The Politics of Health Finance Reform in Hong Kong

The Politics of Health Finance Reform in Hong Kong

Raymond K. H. Chan (City University of Hong Kong, Hong Kong)
DOI: 10.4018/978-1-4666-3982-9.ch006
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Abstract

Since the late 1950s, Hong Kong’s public health services have increased. They are mainly funded by taxes, supplemented by minimal user fees. In the late 1980s, the government recognized the limitations of this financing model and subsequently proposed alternative methods of funding. Their proposals have been rejected by various stakeholders, who represented different, and even conflicting, values and interests. This paper describes the development of health services and the debates that have surrounded health financing since the late 1980s. It shows that the health finance debate in Hong Kong is not a simple issue that can be tackled by rational planning; instead, it is a complex consequence of welfare politics in an increasingly mobilized society.
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The Development Of Public Health Services In Hong Kong

The first long-term plan for the development of health services was initiated in 1957. Since that time, the government has played an increasing role in health services provision. In the 1960s, government financing was primarily devoted to the construction of clinics and hospitals. According to the White Paper “Development of Medical Services in Hong Kong”(1964) the government planned to construct a network of clinics, supplemented by specialists and hospital facilities, that would be operated by the government or by government-assisted voluntary organizations (Chan, 1996, p. 98). The document also laid down the principle that users were required to pay only a nominal fee for this universal public health service (Chau & Yu, 2003).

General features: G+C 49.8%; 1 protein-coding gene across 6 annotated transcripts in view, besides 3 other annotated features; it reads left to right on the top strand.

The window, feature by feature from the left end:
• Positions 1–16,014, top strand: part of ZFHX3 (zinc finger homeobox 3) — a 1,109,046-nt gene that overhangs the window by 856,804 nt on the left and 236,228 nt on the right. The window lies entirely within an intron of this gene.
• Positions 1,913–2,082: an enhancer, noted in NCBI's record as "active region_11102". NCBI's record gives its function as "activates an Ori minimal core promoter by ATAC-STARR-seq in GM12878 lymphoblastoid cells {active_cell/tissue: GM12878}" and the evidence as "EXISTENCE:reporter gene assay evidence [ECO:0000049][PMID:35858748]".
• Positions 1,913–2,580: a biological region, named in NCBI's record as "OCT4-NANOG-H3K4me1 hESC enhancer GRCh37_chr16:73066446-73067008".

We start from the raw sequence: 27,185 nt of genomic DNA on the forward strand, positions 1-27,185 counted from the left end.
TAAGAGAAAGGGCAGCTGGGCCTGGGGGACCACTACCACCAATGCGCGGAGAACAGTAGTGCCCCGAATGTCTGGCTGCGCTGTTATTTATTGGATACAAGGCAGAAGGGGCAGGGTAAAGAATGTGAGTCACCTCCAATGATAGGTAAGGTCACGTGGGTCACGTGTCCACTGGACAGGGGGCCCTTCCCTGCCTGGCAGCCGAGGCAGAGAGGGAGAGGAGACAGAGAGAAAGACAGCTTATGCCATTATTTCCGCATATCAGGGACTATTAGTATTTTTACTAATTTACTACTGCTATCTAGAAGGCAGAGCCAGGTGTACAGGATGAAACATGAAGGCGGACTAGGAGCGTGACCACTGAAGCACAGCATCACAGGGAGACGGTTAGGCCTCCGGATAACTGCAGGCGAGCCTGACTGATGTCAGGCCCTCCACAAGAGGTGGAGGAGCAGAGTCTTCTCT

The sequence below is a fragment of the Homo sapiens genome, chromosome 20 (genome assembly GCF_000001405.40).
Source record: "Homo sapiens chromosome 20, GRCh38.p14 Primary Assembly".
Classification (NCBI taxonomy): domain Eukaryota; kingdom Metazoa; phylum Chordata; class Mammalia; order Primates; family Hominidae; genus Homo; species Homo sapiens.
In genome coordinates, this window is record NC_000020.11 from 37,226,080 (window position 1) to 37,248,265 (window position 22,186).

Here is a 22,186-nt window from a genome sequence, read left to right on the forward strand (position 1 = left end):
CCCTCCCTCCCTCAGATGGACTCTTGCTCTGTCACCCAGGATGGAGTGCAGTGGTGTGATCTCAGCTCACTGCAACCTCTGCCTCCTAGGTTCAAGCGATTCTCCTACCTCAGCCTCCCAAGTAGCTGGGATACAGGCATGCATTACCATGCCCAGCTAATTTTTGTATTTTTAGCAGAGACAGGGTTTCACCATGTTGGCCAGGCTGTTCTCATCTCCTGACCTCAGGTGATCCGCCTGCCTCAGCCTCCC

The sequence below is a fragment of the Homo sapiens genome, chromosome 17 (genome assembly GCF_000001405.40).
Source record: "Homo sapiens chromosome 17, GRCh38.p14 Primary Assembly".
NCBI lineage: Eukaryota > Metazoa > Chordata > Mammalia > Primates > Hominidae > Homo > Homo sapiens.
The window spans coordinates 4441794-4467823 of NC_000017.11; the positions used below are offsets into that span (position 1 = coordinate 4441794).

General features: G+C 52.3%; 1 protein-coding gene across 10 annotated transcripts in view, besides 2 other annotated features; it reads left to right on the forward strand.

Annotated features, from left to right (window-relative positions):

In 1974, the White Paper “Further Development of Medical and Health Services in Hong Kong” was endorsed. Its major objectives were to improve the hospital bed to population ratio and to establish a network in which regional hospitals and clinics combined forces with the private sector to provide primary health care. The fees charged for public health services were kept low. For example, in 1980, the charge for out-patient treatment was HK$ 3 and for in-patient treatment, HK$ 5 per day. In the 1980s, public health services continued to expand: there was a 17.5% increase in the number of government hospital beds during the decade. In the mid-1980s, however, cost efficiency became a priority. The government stated that,

The lesson of public health services all over the world is that increased expenditure does not necessarily translate into higher standards. What is really important is the way the money is used and how well the facilities are managed (Hong Kong Government, 1989, p. 14).

“The Delivery of Medical Services in Hospitals”, also known as the Scott Report was published in 1985 (W.D. Scott Pty Company, 1985). It focused on health services administration, cost-recovery, and cost-containment. Improving the management of limited resources was a key issue in the 1990s. The Hospital Authority was formally established in December 1990, with the aim of maintaining the quality of services without increasing state investment.

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